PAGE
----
Already, I’ve covered quite the array of adventures we tackled in beautiful Baños — biking the waterfall route, canyoning through the jungle, and surviving a fiery New Year’s Eve. But I saved the best for last.
For thrills, for laughs, for value and for devastatingly fashionable attire, white water rafting was the best thing we did in Baños. I’ve tried rafting in a few places around the world — Thailand, Honduras, Indonesia, and now Ecuador. This was easily the best trip of the bunch.
At $30 for a half-day trip, I would say my expectations were tempered. There are two opposing fears vying for attention whenever I sign up for a white water rafting trip — one is that I will be way out of my element and in danger. The other is that I will be bored. Honduras leaned towards reckless endangerment, while Thailand and Indonesia inched more in the snooze-fest direction. I’m actually not sure which I am more afraid of.
I had nothing to fear with GeoTours. When we inquired about full day tours, they told us that they were only selling half day tours because at the moment there weren’t enough rapids to make a full day tour interesting — I always appreciate when a company places honesty over income. And I was to be even more blown-away when I learned GeoTours employs some of the most highly qualified rafting guides in all of Ecuador, ones who work the off-season at rafting hotspots in Europe and North America.
Our day started with the most thorough safety-briefing I’ve ever received. Better yet? We were accompanied along the rapids by two safety kayakers, who not only made us feel super secure but also took the amazing photos you see featured in this post.
I admit, when that first baleful of water came slamming over the sides of the inflatable raft, I gasped at the temperature and started doing a mental countdown of how many hours we had left in the trip. But soon I was too distracted with battling rapids and trying to keep the raft upright to think about silly little things like hypothermia.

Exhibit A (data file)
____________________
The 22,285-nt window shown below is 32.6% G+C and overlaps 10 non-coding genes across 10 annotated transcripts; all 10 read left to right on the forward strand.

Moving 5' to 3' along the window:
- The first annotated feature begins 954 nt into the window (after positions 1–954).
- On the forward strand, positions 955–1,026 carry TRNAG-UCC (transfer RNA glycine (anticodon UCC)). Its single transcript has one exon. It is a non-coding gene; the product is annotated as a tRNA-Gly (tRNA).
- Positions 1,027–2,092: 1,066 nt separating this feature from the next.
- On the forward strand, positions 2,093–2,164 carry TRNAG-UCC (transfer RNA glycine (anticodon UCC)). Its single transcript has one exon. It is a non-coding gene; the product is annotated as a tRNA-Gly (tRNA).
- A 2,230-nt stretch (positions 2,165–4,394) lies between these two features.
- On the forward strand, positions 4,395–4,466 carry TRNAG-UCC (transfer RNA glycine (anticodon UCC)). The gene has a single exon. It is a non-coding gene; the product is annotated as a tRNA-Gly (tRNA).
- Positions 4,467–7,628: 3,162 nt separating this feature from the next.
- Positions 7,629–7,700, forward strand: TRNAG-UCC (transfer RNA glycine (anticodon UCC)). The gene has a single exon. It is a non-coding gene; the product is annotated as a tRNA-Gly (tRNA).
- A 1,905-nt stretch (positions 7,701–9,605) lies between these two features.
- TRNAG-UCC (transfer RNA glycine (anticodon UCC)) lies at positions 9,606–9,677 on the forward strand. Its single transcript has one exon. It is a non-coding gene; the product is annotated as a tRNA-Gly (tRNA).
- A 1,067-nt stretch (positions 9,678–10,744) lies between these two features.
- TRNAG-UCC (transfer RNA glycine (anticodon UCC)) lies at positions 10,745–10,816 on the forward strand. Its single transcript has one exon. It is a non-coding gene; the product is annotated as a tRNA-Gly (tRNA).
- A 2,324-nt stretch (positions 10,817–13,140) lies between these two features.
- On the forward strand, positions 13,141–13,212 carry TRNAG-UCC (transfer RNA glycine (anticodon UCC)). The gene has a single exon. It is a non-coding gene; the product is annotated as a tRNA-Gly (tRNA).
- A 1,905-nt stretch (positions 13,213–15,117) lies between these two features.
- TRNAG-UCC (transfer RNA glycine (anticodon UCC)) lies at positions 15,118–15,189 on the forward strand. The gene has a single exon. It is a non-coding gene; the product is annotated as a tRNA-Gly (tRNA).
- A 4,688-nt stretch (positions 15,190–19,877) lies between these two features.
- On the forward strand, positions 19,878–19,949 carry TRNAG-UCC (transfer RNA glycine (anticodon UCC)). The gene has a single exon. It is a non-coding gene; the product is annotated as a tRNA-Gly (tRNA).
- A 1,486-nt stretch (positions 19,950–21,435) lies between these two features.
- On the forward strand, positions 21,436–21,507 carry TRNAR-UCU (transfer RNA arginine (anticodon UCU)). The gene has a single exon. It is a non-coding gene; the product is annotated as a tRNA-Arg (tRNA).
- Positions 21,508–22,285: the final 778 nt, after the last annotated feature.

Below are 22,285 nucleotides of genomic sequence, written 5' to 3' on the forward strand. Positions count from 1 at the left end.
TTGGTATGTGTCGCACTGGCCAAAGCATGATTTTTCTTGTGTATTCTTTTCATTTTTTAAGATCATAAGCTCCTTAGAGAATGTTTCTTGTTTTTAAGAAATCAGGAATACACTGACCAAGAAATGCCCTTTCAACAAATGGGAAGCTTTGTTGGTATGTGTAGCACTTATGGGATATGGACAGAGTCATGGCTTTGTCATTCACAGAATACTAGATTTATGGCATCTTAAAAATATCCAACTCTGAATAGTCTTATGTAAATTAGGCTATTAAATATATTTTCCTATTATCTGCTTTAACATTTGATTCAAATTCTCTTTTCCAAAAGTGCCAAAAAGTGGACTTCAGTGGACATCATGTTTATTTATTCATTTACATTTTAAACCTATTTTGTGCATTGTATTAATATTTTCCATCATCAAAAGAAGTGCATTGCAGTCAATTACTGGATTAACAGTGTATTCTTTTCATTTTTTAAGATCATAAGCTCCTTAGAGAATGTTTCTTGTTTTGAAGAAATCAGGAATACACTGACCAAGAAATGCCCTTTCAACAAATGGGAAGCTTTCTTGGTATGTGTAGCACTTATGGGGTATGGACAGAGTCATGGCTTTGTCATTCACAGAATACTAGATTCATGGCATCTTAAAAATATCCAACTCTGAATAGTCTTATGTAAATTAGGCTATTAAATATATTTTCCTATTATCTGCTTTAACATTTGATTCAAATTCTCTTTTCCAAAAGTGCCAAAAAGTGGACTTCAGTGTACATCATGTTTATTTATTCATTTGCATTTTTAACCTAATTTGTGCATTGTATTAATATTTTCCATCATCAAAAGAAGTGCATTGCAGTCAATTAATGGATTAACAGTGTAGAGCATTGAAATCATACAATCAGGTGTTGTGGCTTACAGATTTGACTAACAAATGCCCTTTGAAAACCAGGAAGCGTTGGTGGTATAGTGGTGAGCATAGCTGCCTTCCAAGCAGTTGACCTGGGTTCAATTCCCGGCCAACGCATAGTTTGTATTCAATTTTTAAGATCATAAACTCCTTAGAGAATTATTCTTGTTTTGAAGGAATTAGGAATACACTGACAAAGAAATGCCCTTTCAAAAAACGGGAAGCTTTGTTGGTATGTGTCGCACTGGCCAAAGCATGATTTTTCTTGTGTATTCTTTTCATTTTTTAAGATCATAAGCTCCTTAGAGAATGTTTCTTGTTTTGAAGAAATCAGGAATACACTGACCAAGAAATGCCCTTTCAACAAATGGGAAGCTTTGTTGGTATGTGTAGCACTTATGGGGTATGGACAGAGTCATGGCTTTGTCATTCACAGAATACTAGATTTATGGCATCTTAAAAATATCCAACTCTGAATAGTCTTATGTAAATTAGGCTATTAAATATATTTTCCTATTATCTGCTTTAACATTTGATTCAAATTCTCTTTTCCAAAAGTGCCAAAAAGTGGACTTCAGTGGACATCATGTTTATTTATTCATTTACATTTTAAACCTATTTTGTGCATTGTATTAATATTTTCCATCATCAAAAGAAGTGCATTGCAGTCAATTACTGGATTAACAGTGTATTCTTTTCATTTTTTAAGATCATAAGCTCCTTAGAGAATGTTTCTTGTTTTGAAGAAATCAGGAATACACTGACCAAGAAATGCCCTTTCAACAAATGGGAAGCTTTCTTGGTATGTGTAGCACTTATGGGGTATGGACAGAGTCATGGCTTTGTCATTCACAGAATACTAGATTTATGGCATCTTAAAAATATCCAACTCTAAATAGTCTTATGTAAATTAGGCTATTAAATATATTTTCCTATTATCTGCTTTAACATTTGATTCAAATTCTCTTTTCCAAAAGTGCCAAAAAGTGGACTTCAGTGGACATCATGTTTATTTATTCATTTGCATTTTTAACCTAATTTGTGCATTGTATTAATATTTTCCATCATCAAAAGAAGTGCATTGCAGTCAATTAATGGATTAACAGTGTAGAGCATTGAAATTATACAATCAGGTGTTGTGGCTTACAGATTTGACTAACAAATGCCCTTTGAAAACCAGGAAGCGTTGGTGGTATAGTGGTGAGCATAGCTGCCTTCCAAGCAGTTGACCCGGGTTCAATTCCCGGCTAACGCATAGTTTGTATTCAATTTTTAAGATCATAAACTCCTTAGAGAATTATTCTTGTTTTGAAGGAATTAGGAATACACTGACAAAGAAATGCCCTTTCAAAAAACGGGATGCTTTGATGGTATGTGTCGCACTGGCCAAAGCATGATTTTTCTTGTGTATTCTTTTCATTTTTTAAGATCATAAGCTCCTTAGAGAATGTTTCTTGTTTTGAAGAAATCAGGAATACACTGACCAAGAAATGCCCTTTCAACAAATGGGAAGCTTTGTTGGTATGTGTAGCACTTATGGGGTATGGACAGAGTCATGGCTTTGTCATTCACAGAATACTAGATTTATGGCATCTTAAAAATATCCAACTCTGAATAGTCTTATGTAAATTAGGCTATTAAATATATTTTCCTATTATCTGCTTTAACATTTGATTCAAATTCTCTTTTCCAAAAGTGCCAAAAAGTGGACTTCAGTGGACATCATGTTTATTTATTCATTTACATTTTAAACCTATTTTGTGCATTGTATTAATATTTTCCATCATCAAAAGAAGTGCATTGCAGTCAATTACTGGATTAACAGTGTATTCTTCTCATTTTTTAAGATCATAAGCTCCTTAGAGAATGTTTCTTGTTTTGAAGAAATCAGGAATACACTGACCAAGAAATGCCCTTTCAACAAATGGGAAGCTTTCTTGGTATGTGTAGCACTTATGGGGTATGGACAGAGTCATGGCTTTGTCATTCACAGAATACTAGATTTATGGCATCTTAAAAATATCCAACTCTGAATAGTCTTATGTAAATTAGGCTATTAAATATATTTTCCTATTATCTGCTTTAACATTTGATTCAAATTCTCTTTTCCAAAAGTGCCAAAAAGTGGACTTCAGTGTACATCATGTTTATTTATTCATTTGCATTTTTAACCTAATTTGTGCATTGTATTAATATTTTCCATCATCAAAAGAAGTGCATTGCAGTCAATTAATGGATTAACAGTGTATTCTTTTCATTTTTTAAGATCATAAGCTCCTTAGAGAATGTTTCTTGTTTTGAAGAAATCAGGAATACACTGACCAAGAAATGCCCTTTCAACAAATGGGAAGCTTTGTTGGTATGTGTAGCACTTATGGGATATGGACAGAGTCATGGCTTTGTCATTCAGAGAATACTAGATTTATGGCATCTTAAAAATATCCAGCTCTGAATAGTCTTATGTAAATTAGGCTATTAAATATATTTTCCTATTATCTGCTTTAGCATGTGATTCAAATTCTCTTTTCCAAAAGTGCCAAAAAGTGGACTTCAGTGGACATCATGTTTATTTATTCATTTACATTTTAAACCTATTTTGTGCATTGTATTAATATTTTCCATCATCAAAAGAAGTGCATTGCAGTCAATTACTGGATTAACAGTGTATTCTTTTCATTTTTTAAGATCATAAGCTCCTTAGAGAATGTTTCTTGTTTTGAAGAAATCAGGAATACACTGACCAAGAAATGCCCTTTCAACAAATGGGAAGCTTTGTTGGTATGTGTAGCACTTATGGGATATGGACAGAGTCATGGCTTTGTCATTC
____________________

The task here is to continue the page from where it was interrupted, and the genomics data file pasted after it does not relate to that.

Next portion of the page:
This was none of the white water floating I’ve seen peddled to adrenaline junkies before. This was white water rafting.
The safety kayakers were mostly earning their keep as photographers when our guide decided we should try to “surf” one of the rapids. I’m going to play it straight with you guys — I have no idea what that means. But I know that it resulted in six out of the eight in our group going overboard. Before I knew what was happening I was completely underwater, being pulled back into the rapid over and over while I gasped for air inbetween. While it felt like this cycle went on for minutes, I have a feeling in reality it was around ten seconds.
But then I felt salvation — the paddle of the safety kayaker reaching out and pulling me out of the vortex. I grasped the back of the kayak while a gulped air, careful not to overturn my savior kayak mid-rescue. When I looked up I saw the group far ahead of us — they had all floated downriver while I’d been hanging out in the washing machine.
I was thoroughly rattled and amazed how long it took for my heart rate to return to normal. But in the meantime, I had plenty to help keep my mind off my near-death experience (note: some exaggeration may be occurring), such as avoiding other near-death experiences.
Yes, it was quite the day. We spiked our heart rates, we laughed, we captured amazing footage, we made friends (we ended up on an impromptu overnight road trip to Papallacta with two of our fellow rafters!) and our wallets didn’t put up a single protest at the price. If you’re a rafting or adventure enthusiast, don’t even think about coming to Ecuador without checking out the rapids around Baños. Just watch out for the washing machine.
What’s the best place you’ve ever been rafting? And can you believe those prices?!